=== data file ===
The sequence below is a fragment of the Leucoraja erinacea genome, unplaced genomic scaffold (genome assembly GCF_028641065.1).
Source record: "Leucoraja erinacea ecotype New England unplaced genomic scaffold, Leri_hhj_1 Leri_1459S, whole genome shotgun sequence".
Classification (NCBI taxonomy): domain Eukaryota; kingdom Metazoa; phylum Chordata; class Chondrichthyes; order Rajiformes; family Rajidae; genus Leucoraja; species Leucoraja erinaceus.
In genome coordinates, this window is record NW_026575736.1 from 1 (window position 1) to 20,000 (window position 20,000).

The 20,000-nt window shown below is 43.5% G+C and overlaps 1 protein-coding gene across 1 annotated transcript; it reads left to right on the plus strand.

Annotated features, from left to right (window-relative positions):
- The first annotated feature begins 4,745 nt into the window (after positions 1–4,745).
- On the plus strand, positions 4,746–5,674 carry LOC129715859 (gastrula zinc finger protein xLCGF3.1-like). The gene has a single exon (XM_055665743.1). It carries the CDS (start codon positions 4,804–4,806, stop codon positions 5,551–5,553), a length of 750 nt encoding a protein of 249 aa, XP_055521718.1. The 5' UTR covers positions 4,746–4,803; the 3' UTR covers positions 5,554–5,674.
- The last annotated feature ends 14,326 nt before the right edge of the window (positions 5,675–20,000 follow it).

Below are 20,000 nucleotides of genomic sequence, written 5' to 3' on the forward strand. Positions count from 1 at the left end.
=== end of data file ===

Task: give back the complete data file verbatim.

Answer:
The sequence below is a fragment of the Leucoraja erinacea genome, unplaced genomic scaffold (genome assembly GCF_028641065.1).
Source record: "Leucoraja erinacea ecotype New England unplaced genomic scaffold, Leri_hhj_1 Leri_1459S, whole genome shotgun sequence".
Classification (NCBI taxonomy): domain Eukaryota; kingdom Metazoa; phylum Chordata; class Chondrichthyes; order Rajiformes; family Rajidae; genus Leucoraja; species Leucoraja erinaceus.
In genome coordinates, this window is record NW_026575736.1 from 1 (window position 1) to 20,000 (window position 20,000).

The 20,000-nt window shown below is 43.5% G+C and overlaps 1 protein-coding gene across 1 annotated transcript; it reads left to right on the plus strand.

Annotated features, from left to right (window-relative positions):
- The first annotated feature begins 4,745 nt into the window (after positions 1–4,745).
- On the plus strand, positions 4,746–5,674 carry LOC129715859 (gastrula zinc finger protein xLCGF3.1-like). The gene has a single exon (XM_055665743.1). It carries the CDS (start codon positions 4,804–4,806, stop codon positions 5,551–5,553), a length of 750 nt encoding a protein of 249 aa, XP_055521718.1. The 5' UTR covers positions 4,746–4,803; the 3' UTR covers positions 5,554–5,674.
- The last annotated feature ends 14,326 nt before the right edge of the window (positions 5,675–20,000 follow it).

Below are 20,000 nucleotides of genomic sequence, written 5' to 3' on the forward strand. Positions count from 1 at the left end.